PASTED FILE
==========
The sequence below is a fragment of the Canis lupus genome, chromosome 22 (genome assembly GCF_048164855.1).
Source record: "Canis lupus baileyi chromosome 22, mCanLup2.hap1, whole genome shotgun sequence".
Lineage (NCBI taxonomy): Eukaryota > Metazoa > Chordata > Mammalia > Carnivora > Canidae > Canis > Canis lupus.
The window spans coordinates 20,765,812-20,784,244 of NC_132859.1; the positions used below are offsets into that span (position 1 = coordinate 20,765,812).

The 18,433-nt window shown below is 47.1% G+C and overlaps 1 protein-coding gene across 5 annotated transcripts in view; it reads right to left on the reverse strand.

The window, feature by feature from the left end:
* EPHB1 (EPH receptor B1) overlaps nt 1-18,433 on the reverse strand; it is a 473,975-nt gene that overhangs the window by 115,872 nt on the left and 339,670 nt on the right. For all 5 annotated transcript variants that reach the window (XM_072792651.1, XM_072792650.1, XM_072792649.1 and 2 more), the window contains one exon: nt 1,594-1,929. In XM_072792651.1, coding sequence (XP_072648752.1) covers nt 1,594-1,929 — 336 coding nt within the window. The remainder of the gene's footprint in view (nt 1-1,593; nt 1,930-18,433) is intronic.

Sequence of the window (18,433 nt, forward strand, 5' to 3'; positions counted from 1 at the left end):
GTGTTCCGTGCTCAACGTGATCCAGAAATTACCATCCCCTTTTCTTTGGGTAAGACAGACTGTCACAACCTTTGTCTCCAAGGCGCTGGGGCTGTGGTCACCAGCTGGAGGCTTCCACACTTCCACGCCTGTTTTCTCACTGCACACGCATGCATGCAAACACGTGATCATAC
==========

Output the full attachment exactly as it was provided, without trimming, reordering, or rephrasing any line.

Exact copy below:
The sequence below is a fragment of the Canis lupus genome, chromosome 22 (genome assembly GCF_048164855.1).
Source record: "Canis lupus baileyi chromosome 22, mCanLup2.hap1, whole genome shotgun sequence".
Lineage (NCBI taxonomy): Eukaryota > Metazoa > Chordata > Mammalia > Carnivora > Canidae > Canis > Canis lupus.
The window spans coordinates 20,765,812-20,784,244 of NC_132859.1; the positions used below are offsets into that span (position 1 = coordinate 20,765,812).

The 18,433-nt window shown below is 47.1% G+C and overlaps 1 protein-coding gene across 5 annotated transcripts in view; it reads right to left on the reverse strand.

The window, feature by feature from the left end:
* EPHB1 (EPH receptor B1) overlaps nt 1-18,433 on the reverse strand; it is a 473,975-nt gene that overhangs the window by 115,872 nt on the left and 339,670 nt on the right. For all 5 annotated transcript variants that reach the window (XM_072792651.1, XM_072792650.1, XM_072792649.1 and 2 more), the window contains one exon: nt 1,594-1,929. In XM_072792651.1, coding sequence (XP_072648752.1) covers nt 1,594-1,929 — 336 coding nt within the window. The remainder of the gene's footprint in view (nt 1-1,593; nt 1,930-18,433) is intronic.

Sequence of the window (18,433 nt, forward strand, 5' to 3'; positions counted from 1 at the left end):
GTGTTCCGTGCTCAACGTGATCCAGAAATTACCATCCCCTTTTCTTTGGGTAAGACAGACTGTCACAACCTTTGTCTCCAAGGCGCTGGGGCTGTGGTCACCAGCTGGAGGCTTCCACACTTCCACGCCTGTTTTCTCACTGCACACGCATGCATGCAAACACGTGATCATAC